When I see stuff like this, it makes me want to throw my hands up in despair and change my party’s registration.
Not just the “Democrat Socialist Party” resolution, although that is at once profoundly silly, unnecessarily offensive, and ultimately misguided and counterproductive. But also the idea that the party, having just chosen a new administrative leader, feels the need to hamstring him. If he’s doing such a bad job, why not remove him from his position altogether and get a replacement? There is no shortage of available candidates.
Now, when I see stuff like this, I’m heartened and want to stay. Congressman Toomey is not someone on whom I expect to agree on a lot of social issues. But he seems to be reaching out to moderate Republicans like me to tell me that I too have a place at the table (or in the tent, to use the metaphor). I get the opposite message from a guy like Chris Rubio in Florida. And from Dick Cheney — by the way, Mr. Cheney, attacking Colin Powell is not a good way to make friends and influence people in the middle part of the political spectrum.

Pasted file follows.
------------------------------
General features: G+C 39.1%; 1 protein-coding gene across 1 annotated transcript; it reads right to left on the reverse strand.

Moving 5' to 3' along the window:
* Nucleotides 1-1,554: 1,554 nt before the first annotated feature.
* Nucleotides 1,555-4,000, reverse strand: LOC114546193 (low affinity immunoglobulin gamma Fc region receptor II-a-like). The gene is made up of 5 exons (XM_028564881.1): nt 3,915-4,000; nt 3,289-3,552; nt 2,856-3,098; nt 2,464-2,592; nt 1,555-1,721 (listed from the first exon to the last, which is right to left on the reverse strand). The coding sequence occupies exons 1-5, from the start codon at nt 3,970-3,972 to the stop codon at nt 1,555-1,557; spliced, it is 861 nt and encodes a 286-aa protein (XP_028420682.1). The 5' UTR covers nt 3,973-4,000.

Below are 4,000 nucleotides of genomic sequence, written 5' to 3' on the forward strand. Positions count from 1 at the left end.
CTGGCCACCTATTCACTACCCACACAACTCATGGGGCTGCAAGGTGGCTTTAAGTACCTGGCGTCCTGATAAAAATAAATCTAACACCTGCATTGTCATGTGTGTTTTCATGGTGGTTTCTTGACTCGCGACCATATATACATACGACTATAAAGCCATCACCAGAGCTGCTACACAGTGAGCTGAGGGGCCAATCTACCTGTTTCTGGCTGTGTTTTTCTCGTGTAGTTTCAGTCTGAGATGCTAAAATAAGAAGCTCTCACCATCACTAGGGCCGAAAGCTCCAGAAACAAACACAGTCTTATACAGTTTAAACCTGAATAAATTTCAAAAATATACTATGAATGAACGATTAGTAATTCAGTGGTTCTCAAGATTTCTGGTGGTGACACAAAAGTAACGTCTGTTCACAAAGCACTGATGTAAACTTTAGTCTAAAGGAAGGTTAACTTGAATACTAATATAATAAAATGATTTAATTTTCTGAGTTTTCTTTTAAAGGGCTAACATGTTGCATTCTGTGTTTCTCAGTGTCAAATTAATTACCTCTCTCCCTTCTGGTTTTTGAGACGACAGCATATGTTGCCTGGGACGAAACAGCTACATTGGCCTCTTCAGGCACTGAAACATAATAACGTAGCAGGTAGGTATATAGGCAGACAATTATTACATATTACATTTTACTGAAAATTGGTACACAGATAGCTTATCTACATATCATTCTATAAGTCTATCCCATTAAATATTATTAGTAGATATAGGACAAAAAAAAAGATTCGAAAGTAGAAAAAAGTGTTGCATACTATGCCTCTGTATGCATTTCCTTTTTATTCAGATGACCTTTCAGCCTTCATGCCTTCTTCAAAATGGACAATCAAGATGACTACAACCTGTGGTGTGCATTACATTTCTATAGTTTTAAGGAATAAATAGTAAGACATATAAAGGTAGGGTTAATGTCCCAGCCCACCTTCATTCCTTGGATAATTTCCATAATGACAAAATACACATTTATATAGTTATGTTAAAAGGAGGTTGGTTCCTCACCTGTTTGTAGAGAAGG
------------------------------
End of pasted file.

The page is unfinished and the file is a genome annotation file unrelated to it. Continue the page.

Congressman Toomey is playing it smart — he isn’t compromising his own socially conservatives positions, but he is reaching out to consolidate different kinds of Republicans around his candidacy. If he can pull it off, he’ll be doing his part to keep the party’s coalition together rather than, say, Senator Jim DeMint’s avowed preference for ideological purity at the expense of legislative impotence. (DeMint is wrong; it would be better to have 60 Republicans in the Senate than 30, even if — particularly if — that majority were squishy on the issues.) That’s what people in this corner of the party can reasonably hope for from people in his corner of the party. It’s a shame that more conservatives in the GOP aren’t following his example.